1Paper No. 6506 of the Journal Series of the North Carolina Agric. Res. Serv., Raleigh, North Carolina 27650.
This study was undertaken to observe the influence of seasonal fluctuation on native peanut rhizobia populations in Coastal Plain soils in cultivated fields with or without a peanut history, in pasture, and in forest environments. Soil samples were collected from Ap horizons every 30 days during a 16-month period and rhizobia populations were enumerated using a most probable number (MPN) technique with the peanut (Arachis hypogaea L.) as the host for plant infectivity tests.
Cultivated fields with a peanut production history had higher peanut rhizobia populations than cultivated fields without a peanut history, pastures, or forest environments. Seasonal fluctuation was evident in cultivated fields with a peanut history; peanut rhizobia populations were greatest in July whether peanuts or another crop was being grown that year and very low from September to May. Peak peanut rhizobia population reached 10,000 per gram of soil in peanut fields in July. Populations were generally less than 30 per gram of soil in cotton, corn, soybean, clover pasture, and alfalfa hay fields, and less than 10 per gram of soil in orchard and forest environments. Peanut rhizobia always constituted less than 0.01% of the total aerobic bacteria in all fields sampled.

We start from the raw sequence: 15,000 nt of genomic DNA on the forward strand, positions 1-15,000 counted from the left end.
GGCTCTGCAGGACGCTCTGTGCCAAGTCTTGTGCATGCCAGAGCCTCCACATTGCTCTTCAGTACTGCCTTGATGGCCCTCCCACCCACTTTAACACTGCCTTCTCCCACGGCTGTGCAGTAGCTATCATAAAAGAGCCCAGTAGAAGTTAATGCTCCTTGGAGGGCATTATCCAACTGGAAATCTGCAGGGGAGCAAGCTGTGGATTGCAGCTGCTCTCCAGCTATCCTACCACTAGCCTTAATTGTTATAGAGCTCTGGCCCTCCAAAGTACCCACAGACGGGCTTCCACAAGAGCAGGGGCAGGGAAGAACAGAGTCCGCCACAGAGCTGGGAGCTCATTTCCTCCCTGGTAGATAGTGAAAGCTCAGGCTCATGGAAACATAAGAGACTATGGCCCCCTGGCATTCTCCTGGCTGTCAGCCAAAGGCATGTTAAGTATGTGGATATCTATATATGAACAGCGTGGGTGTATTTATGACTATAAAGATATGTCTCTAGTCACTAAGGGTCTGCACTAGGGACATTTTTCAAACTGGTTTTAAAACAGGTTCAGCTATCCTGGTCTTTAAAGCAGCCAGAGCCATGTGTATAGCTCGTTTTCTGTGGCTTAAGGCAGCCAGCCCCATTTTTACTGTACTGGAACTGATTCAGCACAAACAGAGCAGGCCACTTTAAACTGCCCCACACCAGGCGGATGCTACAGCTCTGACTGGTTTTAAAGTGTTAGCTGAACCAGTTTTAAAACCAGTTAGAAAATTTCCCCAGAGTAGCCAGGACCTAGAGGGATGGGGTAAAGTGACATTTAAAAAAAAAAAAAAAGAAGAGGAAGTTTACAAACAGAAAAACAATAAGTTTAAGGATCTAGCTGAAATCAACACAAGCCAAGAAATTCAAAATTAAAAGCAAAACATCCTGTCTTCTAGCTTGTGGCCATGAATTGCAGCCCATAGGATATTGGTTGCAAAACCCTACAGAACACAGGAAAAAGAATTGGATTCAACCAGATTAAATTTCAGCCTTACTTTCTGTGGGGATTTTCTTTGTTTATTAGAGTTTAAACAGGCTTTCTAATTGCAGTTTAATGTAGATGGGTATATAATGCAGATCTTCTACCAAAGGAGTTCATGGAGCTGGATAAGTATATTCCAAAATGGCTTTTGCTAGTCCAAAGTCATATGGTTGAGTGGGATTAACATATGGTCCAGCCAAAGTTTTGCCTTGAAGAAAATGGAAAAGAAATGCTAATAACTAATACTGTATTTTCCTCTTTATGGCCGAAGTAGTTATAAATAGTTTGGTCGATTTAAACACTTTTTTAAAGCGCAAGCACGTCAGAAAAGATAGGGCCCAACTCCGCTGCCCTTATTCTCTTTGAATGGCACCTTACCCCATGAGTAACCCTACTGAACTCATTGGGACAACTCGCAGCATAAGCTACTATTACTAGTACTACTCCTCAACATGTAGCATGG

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Keywords: Cowpea rhizobia, microbial ecology, MPN, bacteria, sporeformers
How to Cite:
Mahler, R. & Wollum, A., (1981) “Seasonal Fluctuation of Peanut Rhizobia in Coastal Plain Soils¹”, Peanut Science 8(1), p.1-5. doi: https://doi.org/10.3146/i0095-3679-8-1-1